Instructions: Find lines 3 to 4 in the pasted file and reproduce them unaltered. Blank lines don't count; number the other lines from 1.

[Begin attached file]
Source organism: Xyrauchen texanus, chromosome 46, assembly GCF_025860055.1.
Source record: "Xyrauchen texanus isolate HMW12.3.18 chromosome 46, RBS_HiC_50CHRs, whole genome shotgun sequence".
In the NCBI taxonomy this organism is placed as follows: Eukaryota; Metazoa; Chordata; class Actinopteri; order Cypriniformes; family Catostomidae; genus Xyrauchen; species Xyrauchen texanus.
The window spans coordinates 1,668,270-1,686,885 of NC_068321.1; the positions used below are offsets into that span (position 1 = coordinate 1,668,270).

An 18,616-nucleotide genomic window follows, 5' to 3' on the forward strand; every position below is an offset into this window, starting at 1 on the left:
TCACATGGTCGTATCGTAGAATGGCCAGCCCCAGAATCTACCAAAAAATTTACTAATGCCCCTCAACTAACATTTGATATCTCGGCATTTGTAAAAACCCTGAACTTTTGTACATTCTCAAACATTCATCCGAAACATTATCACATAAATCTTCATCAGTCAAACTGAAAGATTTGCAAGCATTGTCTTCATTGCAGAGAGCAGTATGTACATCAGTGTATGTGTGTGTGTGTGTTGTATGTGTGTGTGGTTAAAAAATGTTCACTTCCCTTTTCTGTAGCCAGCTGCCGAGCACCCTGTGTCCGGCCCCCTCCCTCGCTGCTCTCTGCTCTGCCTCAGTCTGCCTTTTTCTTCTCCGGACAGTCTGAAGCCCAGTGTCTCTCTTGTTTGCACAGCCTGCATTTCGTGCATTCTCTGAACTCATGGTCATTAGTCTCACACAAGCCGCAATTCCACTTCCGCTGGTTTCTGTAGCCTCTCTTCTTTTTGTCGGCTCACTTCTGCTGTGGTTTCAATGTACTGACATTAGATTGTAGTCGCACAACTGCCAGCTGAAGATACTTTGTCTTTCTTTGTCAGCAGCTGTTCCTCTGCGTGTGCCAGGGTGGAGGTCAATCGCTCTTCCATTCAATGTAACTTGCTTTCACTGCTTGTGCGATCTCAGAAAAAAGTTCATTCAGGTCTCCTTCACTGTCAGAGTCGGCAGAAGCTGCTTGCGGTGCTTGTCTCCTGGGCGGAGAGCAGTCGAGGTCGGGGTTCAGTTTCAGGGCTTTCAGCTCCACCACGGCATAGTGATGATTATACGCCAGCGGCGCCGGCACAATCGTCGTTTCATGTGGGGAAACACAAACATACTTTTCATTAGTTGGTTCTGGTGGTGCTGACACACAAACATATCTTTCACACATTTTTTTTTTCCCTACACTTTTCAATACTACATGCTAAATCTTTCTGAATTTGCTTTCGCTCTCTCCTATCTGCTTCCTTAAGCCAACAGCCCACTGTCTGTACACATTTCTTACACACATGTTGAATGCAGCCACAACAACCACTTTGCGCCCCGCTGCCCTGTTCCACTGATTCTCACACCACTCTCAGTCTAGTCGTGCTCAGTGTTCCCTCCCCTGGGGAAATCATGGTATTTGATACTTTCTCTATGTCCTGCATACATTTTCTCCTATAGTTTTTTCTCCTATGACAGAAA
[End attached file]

In the NCBI taxonomy this organism is placed as follows: Eukaryota; Metazoa; Chordata; class Actinopteri; order Cypriniformes; family Catostomidae; genus Xyrauchen; species Xyrauchen texanus.
The window spans coordinates 1,668,270-1,686,885 of NC_068321.1; the positions used below are offsets into that span (position 1 = coordinate 1,668,270).